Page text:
Notes on Information Technology Act, 2000


The term ‘information technology’ is generally applied to broad areas of activities and technologies associated with the use of computers and communications. It can be explained as an application of computers to create, store, process, and use of information particularly in the field of commerce. Basically, IT enables the corporate management to have access to timely, accurate and relevant data, with the use of computers.

Cyber laws are the law relating to communications and automatic control systems. Thus, cyber laws cover Information Technology Law, which regulates transactions relating to computers and the internet.

The laws relating to Information Technology is contained in the Information Technology Act, 2000 which came into force on 17th October 2000. It is the first cyber law in India. It is mainly based on the UNCITRAL Model Law. The United Nations Commission on International Trade Law (UNCITRAL) adopted the model law on electronic commerce in 1996.

The Information Technology Act, 2000 has been designed to give the boost to Electronic commerce, e-transactions and similar activities associated with commerce and trade, also to facilitate electronic governance by means of reliable electronic records. Briefly stated, it may be said that IT act mainly contains provisions relating to e-commerce, e-governance, electronic record, electronic signature and digital signature.

ELECTRONIC COMMERCE: Electronic commerce refers to the business transacted electronically. The term refers to the trading of goods over the internet. It is online sale and purchase of goods and services for value by using internet technologies.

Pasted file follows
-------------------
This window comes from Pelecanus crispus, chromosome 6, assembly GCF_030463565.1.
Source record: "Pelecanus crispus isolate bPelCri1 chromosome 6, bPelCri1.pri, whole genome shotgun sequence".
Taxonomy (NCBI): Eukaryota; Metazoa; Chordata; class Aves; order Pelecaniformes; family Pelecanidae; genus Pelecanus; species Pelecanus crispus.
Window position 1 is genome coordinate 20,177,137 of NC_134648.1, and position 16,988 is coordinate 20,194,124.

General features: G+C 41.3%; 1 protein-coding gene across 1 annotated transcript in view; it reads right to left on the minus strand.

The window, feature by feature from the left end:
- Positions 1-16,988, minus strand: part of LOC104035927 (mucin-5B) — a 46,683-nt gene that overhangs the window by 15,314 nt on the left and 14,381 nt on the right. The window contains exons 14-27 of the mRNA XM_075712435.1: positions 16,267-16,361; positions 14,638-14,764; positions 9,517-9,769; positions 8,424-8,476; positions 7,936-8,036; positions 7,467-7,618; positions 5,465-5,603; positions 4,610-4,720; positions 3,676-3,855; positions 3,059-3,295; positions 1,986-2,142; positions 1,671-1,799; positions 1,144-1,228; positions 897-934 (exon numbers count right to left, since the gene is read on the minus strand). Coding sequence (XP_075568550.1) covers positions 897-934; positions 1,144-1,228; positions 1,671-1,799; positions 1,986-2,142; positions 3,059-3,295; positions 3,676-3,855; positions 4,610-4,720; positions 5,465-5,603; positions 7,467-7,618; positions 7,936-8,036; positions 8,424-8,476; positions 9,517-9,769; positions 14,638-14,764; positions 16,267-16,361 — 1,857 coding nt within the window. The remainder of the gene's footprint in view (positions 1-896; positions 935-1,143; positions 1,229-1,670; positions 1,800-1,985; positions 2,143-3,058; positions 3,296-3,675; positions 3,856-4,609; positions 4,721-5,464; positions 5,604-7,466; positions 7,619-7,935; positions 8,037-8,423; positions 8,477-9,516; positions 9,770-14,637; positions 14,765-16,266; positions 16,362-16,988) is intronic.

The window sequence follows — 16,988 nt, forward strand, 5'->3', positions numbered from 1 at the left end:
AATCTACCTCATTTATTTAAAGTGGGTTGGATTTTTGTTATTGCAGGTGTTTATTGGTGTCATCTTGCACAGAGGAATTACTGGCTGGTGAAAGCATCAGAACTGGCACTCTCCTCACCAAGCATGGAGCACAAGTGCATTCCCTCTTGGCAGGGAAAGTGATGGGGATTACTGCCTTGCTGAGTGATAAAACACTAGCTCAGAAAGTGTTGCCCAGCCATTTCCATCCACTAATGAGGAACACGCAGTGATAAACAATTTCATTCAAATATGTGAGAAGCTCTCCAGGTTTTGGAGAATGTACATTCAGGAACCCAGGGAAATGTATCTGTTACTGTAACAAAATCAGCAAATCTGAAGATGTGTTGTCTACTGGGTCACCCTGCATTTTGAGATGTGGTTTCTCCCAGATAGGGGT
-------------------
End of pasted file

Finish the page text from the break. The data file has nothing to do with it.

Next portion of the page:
INTERNET: Electronic word has become the most popular form of communication today. Electronic word is communicated through the internet. The internet system represents the network of networks under which the interconnected computers the world over, communicate with each other.

AMENDMENTS TO IT ACT, 2000: The Information Technology Act, 2000 has been amended in 2002 to 2008 to make it more effective and purposeful. A few minor amendments to the act were made by Information Technology Act, 2000. The Information Technology Act, 2008 brought about comprehensive amendments to the It Act, 2008. The major objective of this amendment act is to ensure increased protection of the interests of computer and internet users against related offenses and cyber terrorism.

DIGITAL SIGNATURE AND ELECTRONIC SIGNATURE: The Law of Information Technology recognizes the digital signature so that the Internet contract is authenticated and becomes binding on the parties. These are the electronic equivalent of the handwritten signatures. The expression “digital signature” has been defined in Section2 (1) {p} of the Act to mean authentication of any electronic record by the subscriber.

DIGITAL SIGNATURE: Any subscriber may authenticate an electronic record by affixing his digital signature. The authentication of the electronic record shall be effected by the use of an asymmetric cryptosystem which envelopes and transform the initial electronic record into another electronic record.

The digital signature is safer than a handwritten one as it can’t be forged. If a contract is signed by the parties on the last page, there is no way to find whether other pages have been tampered with. But digital signatures on the same contract will ensure that original contract is intact and not even a single letter is changed.

ELECTRONIC SIGNATURE: The expression “electronic signature” has been defined in Section2 (1) (A) of the Act to mean authentication of any electronic record by a subscriber, i.e. a person in whose name ‘Electronic Signature Certificate’ is issued, by means of the electronic technique specified in the Second Schedule of the Act and includes digital signature.

An electronic record shall be attributed to the originator if it was sent:

  1. By the originator himself;
  2. By a person who had the authority to act on behalf of the originator in respect of that electronic record; or
  3. By an information system programmed by or on behalf of the originator to operate automatically.

PENALTY FOR MISREPRESENTATION: Whoever makes any misrepresentation to, or suppresses any material fact from, the controller or the certifying signature certificate, as the case may be, shall be punished with imprisonment for a term which may extend to two years or with fine which may extend to one lakh rupees or with both.